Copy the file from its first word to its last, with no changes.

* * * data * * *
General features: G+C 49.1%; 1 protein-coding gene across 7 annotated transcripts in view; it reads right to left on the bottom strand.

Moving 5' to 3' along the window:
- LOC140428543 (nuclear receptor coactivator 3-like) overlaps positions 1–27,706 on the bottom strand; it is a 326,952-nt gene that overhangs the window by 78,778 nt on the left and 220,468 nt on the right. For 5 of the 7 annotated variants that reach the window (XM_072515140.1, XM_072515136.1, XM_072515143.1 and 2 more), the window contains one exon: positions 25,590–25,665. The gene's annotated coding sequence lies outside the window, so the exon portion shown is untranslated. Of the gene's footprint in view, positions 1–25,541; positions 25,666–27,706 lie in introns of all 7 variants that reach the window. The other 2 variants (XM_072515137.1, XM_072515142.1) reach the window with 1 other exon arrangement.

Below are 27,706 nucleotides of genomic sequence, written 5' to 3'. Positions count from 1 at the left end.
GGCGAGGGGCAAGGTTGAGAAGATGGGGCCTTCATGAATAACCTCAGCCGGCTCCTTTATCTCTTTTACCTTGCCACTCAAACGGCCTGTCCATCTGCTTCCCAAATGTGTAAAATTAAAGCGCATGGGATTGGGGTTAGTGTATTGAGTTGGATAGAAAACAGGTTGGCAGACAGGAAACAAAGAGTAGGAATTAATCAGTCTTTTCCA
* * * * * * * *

General features: G+C 49.1%; 1 protein-coding gene across 7 annotated transcripts in view; it reads right to left on the bottom strand.

Moving 5' to 3' along the window:
- LOC140428543 (nuclear receptor coactivator 3-like) overlaps positions 1–27,706 on the bottom strand; it is a 326,952-nt gene that overhangs the window by 78,778 nt on the left and 220,468 nt on the right. For 5 of the 7 annotated variants that reach the window (XM_072515140.1, XM_072515136.1, XM_072515143.1 and 2 more), the window contains one exon: positions 25,590–25,665. The gene's annotated coding sequence lies outside the window, so the exon portion shown is untranslated. Of the gene's footprint in view, positions 1–25,541; positions 25,666–27,706 lie in introns of all 7 variants that reach the window. The other 2 variants (XM_072515137.1, XM_072515142.1) reach the window with 1 other exon arrangement.

Below are 27,706 nucleotides of genomic sequence, written 5' to 3'. Positions count from 1 at the left end.
GGCGAGGGGCAAGGTTGAGAAGATGGGGCCTTCATGAATAACCTCAGCCGGCTCCTTTATCTCTTTTACCTTGCCACTCAAACGGCCTGTCCATCTGCTTCCCAAATGTGTAAAATTAAAGCGCATGGGATTGGGGTTAGTGTATTGAGTTGGATAGAAAACAGGTTGGCAGACAGGAAACAAAGAGTAGGAATTAATCAGTCTTTTCCA